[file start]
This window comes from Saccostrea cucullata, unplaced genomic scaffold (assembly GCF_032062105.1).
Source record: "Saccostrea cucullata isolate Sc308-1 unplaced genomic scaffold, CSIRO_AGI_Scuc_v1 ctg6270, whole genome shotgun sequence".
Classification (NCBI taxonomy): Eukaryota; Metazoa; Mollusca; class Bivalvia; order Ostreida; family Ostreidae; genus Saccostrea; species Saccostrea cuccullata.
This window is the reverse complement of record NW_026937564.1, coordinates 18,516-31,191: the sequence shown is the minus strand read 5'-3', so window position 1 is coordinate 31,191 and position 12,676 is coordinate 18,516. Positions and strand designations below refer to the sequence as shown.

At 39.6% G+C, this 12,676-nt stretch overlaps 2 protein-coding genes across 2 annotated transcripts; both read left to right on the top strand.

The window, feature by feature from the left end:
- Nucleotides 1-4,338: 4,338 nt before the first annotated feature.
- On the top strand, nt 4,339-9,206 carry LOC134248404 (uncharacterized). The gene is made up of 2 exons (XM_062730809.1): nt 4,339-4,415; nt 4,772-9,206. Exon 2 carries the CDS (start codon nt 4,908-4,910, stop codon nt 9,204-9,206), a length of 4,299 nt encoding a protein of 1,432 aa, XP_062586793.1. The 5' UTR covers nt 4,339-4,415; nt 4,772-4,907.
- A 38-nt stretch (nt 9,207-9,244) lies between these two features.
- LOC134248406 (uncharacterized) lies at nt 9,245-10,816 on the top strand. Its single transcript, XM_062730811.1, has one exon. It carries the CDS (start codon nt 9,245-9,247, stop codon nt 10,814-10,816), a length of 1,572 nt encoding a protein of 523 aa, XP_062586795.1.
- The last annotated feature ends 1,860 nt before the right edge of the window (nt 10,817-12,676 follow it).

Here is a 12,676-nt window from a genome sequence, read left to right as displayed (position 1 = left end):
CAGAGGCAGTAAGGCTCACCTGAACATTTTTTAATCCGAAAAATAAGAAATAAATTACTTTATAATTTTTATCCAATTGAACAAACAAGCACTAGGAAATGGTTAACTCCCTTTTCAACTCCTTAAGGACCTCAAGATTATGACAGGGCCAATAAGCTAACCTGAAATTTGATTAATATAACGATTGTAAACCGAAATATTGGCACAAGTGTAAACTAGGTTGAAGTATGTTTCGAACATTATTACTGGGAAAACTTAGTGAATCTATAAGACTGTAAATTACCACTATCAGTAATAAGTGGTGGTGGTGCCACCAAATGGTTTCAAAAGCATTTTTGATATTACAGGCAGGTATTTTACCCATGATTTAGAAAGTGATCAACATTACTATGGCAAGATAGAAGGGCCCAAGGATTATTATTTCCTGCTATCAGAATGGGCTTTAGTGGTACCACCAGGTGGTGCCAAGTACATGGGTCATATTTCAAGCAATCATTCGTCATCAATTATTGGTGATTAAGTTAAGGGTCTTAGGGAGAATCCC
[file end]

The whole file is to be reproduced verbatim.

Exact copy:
This window comes from Saccostrea cucullata, unplaced genomic scaffold (assembly GCF_032062105.1).
Source record: "Saccostrea cucullata isolate Sc308-1 unplaced genomic scaffold, CSIRO_AGI_Scuc_v1 ctg6270, whole genome shotgun sequence".
Classification (NCBI taxonomy): Eukaryota; Metazoa; Mollusca; class Bivalvia; order Ostreida; family Ostreidae; genus Saccostrea; species Saccostrea cuccullata.
This window is the reverse complement of record NW_026937564.1, coordinates 18,516-31,191: the sequence shown is the minus strand read 5'-3', so window position 1 is coordinate 31,191 and position 12,676 is coordinate 18,516. Positions and strand designations below refer to the sequence as shown.

At 39.6% G+C, this 12,676-nt stretch overlaps 2 protein-coding genes across 2 annotated transcripts; both read left to right on the top strand.

The window, feature by feature from the left end:
- Nucleotides 1-4,338: 4,338 nt before the first annotated feature.
- On the top strand, nt 4,339-9,206 carry LOC134248404 (uncharacterized). The gene is made up of 2 exons (XM_062730809.1): nt 4,339-4,415; nt 4,772-9,206. Exon 2 carries the CDS (start codon nt 4,908-4,910, stop codon nt 9,204-9,206), a length of 4,299 nt encoding a protein of 1,432 aa, XP_062586793.1. The 5' UTR covers nt 4,339-4,415; nt 4,772-4,907.
- A 38-nt stretch (nt 9,207-9,244) lies between these two features.
- LOC134248406 (uncharacterized) lies at nt 9,245-10,816 on the top strand. Its single transcript, XM_062730811.1, has one exon. It carries the CDS (start codon nt 9,245-9,247, stop codon nt 10,814-10,816), a length of 1,572 nt encoding a protein of 523 aa, XP_062586795.1.
- The last annotated feature ends 1,860 nt before the right edge of the window (nt 10,817-12,676 follow it).

Here is a 12,676-nt window from a genome sequence, read left to right as displayed (position 1 = left end):
CAGAGGCAGTAAGGCTCACCTGAACATTTTTTAATCCGAAAAATAAGAAATAAATTACTTTATAATTTTTATCCAATTGAACAAACAAGCACTAGGAAATGGTTAACTCCCTTTTCAACTCCTTAAGGACCTCAAGATTATGACAGGGCCAATAAGCTAACCTGAAATTTGATTAATATAACGATTGTAAACCGAAATATTGGCACAAGTGTAAACTAGGTTGAAGTATGTTTCGAACATTATTACTGGGAAAACTTAGTGAATCTATAAGACTGTAAATTACCACTATCAGTAATAAGTGGTGGTGGTGCCACCAAATGGTTTCAAAAGCATTTTTGATATTACAGGCAGGTATTTTACCCATGATTTAGAAAGTGATCAACATTACTATGGCAAGATAGAAGGGCCCAAGGATTATTATTTCCTGCTATCAGAATGGGCTTTAGTGGTACCACCAGGTGGTGCCAAGTACATGGGTCATATTTCAAGCAATCATTCGTCATCAATTATTGGTGATTAAGTTAAGGGTCTTAGGGAGAATCCC